UCL News


Mountaineering doctors hike medicine to new heights

2 March 2005

UCL doctors working are set to climb the world's tallest mountain to look death in the face - and take its pulse.

Experiments in Everest’s high-altitude, low-oxygen environment may help future trauma patients to survive The medical research team will make the first ever measurements of blood oxygen in the 'death zone', at altitudes above 8,000m where the human body has struggled - and frequently failed - to survive.

UCL's Centre for Aviation, Space & Extreme Environment Medicine (CASE) team will lead the expedition to Mount Everest's 8,850m peak in 2007. At the summit, clinicians will measure the amount of oxygen in their own blood along with running tests to see how well their brains, lungs and metabolisms are working at extreme altitude. The experiments alone entail a risk of thrombosis and other complications; combined with the harsh mountain conditions, only the toughest are likely to finish the job.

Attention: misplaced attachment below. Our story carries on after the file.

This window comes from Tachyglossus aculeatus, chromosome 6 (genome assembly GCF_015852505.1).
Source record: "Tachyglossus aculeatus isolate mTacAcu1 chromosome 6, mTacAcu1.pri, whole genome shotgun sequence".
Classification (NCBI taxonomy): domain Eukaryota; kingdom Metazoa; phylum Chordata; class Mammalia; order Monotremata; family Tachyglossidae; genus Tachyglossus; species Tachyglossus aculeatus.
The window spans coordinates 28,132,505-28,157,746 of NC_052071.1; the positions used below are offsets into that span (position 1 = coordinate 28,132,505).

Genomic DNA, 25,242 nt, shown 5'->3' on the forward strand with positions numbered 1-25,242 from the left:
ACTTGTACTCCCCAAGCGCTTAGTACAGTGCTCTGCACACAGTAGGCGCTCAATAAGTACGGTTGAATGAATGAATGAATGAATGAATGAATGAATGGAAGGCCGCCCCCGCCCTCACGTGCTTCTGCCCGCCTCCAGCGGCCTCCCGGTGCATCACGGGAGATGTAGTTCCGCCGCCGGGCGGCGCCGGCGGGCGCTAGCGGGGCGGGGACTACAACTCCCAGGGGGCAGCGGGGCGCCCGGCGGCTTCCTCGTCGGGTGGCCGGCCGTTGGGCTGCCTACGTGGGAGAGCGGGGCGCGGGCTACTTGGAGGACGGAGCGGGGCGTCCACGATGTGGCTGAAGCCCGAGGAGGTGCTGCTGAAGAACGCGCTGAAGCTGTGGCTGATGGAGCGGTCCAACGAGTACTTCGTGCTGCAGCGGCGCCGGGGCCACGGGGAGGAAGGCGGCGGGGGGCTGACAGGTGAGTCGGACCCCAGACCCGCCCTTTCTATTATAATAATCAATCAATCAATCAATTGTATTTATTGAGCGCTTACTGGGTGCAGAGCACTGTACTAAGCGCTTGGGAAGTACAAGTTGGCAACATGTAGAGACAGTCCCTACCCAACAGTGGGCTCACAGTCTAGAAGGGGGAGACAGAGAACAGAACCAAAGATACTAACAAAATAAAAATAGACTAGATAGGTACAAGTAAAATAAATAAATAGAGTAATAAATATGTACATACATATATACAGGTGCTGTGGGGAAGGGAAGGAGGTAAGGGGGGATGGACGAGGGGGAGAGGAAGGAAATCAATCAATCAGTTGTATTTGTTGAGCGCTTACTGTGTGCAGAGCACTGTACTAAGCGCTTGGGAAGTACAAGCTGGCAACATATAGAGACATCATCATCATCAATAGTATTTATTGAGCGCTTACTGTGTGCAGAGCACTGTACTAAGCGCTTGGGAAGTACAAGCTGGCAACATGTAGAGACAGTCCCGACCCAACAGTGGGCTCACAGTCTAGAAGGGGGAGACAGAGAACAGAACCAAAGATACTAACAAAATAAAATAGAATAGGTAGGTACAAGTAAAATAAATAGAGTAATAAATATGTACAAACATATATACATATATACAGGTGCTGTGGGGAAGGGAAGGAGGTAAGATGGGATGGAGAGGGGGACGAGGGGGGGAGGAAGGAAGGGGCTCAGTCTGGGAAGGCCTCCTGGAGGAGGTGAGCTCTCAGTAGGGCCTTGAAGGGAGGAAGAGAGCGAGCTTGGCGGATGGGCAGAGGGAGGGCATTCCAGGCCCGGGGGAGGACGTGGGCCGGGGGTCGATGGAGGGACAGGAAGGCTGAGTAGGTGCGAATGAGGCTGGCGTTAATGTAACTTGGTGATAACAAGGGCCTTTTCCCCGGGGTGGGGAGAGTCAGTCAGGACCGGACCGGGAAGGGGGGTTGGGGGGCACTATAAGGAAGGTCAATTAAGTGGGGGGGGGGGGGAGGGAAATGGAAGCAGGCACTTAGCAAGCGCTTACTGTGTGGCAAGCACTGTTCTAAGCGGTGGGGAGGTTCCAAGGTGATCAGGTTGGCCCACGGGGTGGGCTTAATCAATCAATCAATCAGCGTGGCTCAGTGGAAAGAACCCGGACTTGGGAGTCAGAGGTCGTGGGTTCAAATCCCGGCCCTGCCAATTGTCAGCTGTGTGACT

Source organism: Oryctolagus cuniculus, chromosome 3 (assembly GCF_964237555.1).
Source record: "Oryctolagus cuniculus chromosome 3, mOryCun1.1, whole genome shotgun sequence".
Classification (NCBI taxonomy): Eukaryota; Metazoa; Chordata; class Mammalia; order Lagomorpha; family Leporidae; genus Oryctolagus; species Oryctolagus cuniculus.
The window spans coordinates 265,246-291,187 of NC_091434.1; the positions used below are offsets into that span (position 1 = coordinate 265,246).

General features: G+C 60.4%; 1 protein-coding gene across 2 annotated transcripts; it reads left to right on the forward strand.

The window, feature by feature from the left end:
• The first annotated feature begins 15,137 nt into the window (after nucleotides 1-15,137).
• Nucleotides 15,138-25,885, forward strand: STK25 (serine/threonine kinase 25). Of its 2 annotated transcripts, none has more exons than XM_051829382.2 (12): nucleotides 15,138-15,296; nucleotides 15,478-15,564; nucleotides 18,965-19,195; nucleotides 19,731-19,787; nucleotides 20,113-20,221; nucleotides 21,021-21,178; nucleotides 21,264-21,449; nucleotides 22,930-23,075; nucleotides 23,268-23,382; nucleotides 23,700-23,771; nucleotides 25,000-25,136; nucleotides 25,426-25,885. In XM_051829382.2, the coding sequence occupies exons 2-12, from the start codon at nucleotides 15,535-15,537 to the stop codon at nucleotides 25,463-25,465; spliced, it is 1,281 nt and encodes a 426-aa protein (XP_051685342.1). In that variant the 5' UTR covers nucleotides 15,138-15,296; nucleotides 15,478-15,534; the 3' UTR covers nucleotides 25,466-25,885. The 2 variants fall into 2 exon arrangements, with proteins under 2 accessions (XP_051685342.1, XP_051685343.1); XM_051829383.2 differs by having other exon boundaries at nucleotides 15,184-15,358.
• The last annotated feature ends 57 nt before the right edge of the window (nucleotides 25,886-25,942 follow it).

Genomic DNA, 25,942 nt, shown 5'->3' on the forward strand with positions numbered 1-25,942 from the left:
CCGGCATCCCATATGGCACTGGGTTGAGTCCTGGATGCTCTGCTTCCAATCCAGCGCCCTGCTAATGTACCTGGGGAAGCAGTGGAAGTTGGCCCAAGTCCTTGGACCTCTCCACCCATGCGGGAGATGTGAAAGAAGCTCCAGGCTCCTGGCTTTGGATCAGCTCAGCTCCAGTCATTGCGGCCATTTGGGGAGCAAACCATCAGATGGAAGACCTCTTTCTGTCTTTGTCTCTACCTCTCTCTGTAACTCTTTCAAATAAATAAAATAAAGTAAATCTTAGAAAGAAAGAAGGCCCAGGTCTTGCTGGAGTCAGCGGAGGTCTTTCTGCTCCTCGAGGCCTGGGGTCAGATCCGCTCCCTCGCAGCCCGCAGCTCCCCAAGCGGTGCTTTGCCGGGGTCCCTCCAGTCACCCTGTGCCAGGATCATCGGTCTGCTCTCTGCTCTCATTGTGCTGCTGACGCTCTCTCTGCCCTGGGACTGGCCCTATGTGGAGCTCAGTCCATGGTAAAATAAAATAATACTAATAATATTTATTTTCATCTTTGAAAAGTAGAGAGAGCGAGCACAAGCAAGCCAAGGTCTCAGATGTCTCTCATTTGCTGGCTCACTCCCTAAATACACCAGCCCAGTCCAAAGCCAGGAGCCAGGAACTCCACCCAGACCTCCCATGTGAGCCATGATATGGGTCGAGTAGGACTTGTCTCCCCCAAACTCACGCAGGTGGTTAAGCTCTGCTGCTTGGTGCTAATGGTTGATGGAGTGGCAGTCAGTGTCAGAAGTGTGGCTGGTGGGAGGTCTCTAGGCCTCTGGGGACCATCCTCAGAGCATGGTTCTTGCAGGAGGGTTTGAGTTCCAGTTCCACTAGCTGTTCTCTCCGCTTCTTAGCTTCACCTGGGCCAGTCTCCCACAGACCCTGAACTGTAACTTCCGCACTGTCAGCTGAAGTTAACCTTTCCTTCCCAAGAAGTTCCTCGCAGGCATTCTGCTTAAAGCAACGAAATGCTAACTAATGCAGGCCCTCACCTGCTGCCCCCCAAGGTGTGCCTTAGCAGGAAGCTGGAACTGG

Dr Hugh Montgomery, who leads a research group in cardiovascular genetics, told the Guardian that oxygen levels in the blood plummet at high altitudes, to a point where most people cannot survive without support. The same happens to many intensive care patients. And just as certain individuals cope with high altitudes better than others, or find it easier to acclimatise, some patients are better than others at surviving trauma.

Dr Montgomery said: "If we can understand how some patients are able to cope with that low oxygen level, and why others are not, then we may be able to make a large difference to levels of survival. The answer, we think, is to look at people climbing the highest mountains of the world, where oxygen tension is as low as can be found on the Earth's surface."

To find out more about the project use the links below.

Everest in the news
The Guardian article
BBC Online article